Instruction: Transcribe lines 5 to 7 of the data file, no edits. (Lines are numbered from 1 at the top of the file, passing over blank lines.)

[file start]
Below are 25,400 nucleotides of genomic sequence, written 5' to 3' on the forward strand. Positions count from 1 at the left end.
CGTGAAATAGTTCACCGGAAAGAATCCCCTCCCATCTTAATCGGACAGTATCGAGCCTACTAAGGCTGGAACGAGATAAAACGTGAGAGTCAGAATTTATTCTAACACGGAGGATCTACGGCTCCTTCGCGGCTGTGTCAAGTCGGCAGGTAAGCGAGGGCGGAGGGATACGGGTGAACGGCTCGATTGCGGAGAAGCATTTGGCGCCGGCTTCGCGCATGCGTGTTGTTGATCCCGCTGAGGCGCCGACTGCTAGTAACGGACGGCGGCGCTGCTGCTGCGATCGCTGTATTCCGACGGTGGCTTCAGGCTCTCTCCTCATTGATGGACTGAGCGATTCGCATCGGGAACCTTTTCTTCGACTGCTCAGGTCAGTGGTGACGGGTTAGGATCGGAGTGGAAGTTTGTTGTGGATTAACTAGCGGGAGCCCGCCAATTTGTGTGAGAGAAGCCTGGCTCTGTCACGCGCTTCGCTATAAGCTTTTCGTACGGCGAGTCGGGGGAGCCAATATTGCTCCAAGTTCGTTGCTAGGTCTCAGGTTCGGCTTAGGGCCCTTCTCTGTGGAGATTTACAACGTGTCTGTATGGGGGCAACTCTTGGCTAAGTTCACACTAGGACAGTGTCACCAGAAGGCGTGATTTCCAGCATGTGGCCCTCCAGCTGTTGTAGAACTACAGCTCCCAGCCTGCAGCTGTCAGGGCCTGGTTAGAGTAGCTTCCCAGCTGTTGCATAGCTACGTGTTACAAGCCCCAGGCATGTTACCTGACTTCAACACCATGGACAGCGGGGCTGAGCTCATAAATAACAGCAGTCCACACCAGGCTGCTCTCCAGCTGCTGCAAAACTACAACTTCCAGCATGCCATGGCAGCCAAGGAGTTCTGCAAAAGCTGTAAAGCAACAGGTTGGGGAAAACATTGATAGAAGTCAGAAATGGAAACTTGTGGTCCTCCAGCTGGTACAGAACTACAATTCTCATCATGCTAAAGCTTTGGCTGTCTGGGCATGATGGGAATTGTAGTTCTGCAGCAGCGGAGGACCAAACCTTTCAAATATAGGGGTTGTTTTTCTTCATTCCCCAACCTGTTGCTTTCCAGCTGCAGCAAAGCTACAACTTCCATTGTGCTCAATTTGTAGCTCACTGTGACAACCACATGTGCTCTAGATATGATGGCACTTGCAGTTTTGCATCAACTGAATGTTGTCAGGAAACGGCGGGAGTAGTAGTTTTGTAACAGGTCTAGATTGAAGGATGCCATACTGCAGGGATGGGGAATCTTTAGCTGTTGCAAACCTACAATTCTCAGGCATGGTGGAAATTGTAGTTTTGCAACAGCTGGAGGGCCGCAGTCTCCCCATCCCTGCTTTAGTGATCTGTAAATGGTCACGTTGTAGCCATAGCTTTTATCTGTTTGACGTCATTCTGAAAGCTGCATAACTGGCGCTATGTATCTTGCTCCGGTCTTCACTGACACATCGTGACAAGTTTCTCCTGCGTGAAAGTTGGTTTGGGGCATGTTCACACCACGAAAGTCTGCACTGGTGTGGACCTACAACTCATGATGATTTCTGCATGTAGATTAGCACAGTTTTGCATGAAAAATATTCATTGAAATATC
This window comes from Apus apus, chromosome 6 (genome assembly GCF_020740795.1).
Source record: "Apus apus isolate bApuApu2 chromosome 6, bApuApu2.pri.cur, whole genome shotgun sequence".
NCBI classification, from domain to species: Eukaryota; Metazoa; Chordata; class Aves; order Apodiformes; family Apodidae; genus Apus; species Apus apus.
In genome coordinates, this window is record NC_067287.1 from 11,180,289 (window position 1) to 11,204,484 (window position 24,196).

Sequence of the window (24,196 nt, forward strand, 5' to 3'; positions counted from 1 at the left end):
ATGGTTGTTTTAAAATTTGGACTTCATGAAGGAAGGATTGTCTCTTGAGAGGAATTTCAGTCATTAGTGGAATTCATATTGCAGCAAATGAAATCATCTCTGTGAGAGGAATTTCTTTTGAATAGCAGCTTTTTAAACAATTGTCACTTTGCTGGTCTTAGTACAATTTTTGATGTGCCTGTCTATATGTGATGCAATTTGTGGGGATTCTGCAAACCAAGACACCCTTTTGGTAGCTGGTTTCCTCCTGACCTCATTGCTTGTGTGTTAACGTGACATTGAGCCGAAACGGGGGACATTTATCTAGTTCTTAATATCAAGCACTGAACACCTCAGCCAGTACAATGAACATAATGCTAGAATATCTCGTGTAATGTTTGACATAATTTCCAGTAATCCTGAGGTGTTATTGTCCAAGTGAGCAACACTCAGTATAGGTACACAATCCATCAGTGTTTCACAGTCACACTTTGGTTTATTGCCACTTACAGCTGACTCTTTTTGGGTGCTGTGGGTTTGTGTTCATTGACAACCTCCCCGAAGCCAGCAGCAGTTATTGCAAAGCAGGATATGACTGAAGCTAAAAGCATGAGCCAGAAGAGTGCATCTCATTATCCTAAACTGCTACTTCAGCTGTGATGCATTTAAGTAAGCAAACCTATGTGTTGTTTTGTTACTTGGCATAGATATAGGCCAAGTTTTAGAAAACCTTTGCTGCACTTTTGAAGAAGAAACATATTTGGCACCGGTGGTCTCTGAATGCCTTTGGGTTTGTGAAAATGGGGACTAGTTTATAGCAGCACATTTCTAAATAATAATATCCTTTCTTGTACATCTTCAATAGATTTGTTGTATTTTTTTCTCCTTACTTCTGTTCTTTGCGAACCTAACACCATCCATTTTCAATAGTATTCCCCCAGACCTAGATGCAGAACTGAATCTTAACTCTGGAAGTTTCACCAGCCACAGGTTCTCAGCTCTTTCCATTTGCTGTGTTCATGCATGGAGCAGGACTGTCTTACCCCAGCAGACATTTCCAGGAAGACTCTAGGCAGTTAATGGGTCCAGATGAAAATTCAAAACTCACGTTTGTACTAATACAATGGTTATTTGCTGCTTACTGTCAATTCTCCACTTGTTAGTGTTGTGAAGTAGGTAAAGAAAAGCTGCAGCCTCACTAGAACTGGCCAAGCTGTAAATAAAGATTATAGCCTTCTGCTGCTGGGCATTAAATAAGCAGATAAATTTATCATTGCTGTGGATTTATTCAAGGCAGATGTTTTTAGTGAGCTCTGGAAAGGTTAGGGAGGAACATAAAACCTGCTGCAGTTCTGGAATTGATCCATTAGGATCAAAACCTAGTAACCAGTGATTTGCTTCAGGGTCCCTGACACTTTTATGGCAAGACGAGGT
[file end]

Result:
NCBI classification, from domain to species: Eukaryota; Metazoa; Chordata; class Aves; order Apodiformes; family Apodidae; genus Apus; species Apus apus.
In genome coordinates, this window is record NC_067287.1 from 11,180,289 (window position 1) to 11,204,484 (window position 24,196).

Sequence of the window (24,196 nt, forward strand, 5' to 3'; positions counted from 1 at the left end):